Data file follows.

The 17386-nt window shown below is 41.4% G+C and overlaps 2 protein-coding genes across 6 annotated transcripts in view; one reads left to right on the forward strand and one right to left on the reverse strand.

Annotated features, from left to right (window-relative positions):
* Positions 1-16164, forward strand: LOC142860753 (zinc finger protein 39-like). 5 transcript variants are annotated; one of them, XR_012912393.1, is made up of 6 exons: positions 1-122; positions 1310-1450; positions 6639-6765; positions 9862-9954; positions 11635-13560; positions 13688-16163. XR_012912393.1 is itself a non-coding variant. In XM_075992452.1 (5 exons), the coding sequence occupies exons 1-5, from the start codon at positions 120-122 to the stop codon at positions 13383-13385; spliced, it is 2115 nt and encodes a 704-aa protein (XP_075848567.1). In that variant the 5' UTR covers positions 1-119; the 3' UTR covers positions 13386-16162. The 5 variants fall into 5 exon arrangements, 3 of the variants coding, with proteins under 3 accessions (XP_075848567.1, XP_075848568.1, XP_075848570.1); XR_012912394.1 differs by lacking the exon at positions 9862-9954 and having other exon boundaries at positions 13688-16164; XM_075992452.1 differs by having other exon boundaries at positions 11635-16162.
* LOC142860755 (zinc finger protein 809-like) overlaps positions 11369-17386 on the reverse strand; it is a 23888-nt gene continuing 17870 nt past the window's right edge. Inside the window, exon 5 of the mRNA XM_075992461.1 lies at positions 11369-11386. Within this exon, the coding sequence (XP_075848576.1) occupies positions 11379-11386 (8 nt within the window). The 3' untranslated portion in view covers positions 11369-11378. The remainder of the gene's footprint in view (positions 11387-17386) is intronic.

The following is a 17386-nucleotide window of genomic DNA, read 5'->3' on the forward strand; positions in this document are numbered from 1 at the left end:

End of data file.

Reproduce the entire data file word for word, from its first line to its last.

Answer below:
The 17386-nt window shown below is 41.4% G+C and overlaps 2 protein-coding genes across 6 annotated transcripts in view; one reads left to right on the forward strand and one right to left on the reverse strand.

Annotated features, from left to right (window-relative positions):
* Positions 1-16164, forward strand: LOC142860753 (zinc finger protein 39-like). 5 transcript variants are annotated; one of them, XR_012912393.1, is made up of 6 exons: positions 1-122; positions 1310-1450; positions 6639-6765; positions 9862-9954; positions 11635-13560; positions 13688-16163. XR_012912393.1 is itself a non-coding variant. In XM_075992452.1 (5 exons), the coding sequence occupies exons 1-5, from the start codon at positions 120-122 to the stop codon at positions 13383-13385; spliced, it is 2115 nt and encodes a 704-aa protein (XP_075848567.1). In that variant the 5' UTR covers positions 1-119; the 3' UTR covers positions 13386-16162. The 5 variants fall into 5 exon arrangements, 3 of the variants coding, with proteins under 3 accessions (XP_075848567.1, XP_075848568.1, XP_075848570.1); XR_012912394.1 differs by lacking the exon at positions 9862-9954 and having other exon boundaries at positions 13688-16164; XM_075992452.1 differs by having other exon boundaries at positions 11635-16162.
* LOC142860755 (zinc finger protein 809-like) overlaps positions 11369-17386 on the reverse strand; it is a 23888-nt gene continuing 17870 nt past the window's right edge. Inside the window, exon 5 of the mRNA XM_075992461.1 lies at positions 11369-11386. Within this exon, the coding sequence (XP_075848576.1) occupies positions 11379-11386 (8 nt within the window). The 3' untranslated portion in view covers positions 11369-11378. The remainder of the gene's footprint in view (positions 11387-17386) is intronic.

The following is a 17386-nucleotide window of genomic DNA, read 5'->3' on the forward strand; positions in this document are numbered from 1 at the left end: